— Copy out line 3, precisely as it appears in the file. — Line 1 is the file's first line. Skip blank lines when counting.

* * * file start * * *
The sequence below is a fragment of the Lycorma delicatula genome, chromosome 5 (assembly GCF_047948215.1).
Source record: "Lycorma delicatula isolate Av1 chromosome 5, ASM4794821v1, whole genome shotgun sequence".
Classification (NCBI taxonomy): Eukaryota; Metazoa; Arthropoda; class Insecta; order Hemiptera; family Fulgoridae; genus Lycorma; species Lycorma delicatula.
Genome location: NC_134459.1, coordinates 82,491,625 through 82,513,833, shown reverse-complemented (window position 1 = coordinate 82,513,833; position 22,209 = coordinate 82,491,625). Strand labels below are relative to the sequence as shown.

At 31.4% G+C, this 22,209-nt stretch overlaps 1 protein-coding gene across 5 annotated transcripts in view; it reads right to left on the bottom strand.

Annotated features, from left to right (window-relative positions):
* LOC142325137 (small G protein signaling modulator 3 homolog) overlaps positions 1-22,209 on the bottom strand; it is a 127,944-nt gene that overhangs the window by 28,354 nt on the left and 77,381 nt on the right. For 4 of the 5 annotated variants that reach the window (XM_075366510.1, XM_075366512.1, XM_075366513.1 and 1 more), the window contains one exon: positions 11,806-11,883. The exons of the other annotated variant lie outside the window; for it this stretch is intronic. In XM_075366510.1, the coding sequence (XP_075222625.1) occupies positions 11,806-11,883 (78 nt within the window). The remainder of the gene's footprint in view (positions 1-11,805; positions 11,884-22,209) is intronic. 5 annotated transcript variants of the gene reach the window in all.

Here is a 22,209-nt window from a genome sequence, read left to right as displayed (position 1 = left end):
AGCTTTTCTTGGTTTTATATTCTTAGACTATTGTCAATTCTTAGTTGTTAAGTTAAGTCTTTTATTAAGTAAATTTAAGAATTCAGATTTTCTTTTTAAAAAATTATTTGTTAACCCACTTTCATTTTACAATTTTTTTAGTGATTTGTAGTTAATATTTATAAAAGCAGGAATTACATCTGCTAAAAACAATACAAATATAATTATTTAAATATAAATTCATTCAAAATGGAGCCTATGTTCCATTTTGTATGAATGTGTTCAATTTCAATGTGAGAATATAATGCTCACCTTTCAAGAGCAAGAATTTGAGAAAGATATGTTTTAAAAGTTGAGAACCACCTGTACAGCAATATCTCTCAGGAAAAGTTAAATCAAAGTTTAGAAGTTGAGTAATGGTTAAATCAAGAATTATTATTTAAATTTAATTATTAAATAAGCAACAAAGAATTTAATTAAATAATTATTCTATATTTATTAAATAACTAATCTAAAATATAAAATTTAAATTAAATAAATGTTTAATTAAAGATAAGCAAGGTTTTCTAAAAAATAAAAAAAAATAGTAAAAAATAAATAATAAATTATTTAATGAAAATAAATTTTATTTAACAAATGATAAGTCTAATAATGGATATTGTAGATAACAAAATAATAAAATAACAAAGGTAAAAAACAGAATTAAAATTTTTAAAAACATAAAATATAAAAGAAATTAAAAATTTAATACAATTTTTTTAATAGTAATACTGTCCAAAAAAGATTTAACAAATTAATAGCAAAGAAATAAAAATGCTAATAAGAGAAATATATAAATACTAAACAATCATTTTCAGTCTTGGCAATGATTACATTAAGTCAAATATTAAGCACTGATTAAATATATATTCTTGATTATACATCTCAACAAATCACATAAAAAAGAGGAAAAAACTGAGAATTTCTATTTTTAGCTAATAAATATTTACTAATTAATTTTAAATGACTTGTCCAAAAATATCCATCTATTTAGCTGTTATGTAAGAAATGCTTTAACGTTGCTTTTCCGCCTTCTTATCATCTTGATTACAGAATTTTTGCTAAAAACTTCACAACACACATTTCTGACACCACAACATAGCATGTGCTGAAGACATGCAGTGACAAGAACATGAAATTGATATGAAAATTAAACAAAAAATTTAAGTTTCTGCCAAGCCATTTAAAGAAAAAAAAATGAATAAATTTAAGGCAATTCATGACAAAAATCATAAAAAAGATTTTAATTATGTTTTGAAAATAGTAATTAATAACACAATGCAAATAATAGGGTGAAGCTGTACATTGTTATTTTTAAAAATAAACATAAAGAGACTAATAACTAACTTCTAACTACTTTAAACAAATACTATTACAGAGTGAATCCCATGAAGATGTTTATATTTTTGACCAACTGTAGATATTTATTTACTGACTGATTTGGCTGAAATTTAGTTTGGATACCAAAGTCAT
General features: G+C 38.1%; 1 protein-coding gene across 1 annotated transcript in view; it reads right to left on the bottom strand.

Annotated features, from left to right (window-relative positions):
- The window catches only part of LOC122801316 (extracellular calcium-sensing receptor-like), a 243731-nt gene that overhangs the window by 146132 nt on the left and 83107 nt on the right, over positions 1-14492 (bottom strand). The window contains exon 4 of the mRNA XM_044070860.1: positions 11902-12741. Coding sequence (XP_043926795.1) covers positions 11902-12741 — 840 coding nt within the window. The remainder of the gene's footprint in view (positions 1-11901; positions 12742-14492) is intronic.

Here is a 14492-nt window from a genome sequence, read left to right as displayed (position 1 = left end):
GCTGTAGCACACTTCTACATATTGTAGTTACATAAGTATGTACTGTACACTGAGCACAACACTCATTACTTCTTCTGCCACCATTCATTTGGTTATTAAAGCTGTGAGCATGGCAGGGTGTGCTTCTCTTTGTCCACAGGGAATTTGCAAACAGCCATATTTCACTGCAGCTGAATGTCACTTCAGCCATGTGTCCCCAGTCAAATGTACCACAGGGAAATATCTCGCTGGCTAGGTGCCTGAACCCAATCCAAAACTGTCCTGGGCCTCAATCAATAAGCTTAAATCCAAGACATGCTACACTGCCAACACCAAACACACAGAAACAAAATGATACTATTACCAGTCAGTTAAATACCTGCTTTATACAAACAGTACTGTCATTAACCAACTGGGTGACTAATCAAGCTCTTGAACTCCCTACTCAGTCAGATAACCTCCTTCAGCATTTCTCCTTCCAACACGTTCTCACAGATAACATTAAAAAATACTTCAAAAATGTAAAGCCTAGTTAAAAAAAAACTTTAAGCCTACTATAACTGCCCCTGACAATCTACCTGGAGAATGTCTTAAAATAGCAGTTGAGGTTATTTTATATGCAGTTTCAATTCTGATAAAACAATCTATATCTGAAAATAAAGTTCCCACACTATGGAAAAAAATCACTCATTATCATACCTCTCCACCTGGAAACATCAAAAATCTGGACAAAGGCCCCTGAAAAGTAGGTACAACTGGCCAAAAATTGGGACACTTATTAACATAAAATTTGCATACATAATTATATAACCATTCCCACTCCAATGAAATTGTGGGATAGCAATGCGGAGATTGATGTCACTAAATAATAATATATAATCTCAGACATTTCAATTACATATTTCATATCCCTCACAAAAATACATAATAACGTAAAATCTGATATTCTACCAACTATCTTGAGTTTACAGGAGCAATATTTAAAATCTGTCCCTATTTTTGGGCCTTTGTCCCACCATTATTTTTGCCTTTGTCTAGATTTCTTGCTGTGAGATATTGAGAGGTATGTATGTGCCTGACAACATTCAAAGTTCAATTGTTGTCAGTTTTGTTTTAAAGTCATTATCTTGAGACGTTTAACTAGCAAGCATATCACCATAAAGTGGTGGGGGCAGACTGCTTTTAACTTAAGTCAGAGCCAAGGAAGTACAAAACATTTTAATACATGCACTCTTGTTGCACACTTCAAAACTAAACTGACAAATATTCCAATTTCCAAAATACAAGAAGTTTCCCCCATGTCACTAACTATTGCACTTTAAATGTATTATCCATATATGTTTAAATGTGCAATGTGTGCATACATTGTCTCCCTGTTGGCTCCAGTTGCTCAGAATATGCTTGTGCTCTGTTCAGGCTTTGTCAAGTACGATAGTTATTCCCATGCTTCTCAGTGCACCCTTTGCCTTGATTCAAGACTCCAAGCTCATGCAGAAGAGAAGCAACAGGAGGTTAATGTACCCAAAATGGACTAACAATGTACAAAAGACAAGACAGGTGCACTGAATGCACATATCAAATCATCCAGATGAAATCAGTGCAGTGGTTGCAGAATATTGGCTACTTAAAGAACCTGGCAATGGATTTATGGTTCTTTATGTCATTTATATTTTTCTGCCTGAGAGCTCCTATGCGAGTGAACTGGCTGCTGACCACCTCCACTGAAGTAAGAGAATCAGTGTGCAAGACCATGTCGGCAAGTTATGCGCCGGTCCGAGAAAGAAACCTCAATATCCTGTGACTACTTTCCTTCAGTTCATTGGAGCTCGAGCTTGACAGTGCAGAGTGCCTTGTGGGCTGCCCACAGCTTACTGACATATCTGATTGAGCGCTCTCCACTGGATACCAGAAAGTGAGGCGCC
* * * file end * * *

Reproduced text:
Classification (NCBI taxonomy): Eukaryota; Metazoa; Arthropoda; class Insecta; order Hemiptera; family Fulgoridae; genus Lycorma; species Lycorma delicatula.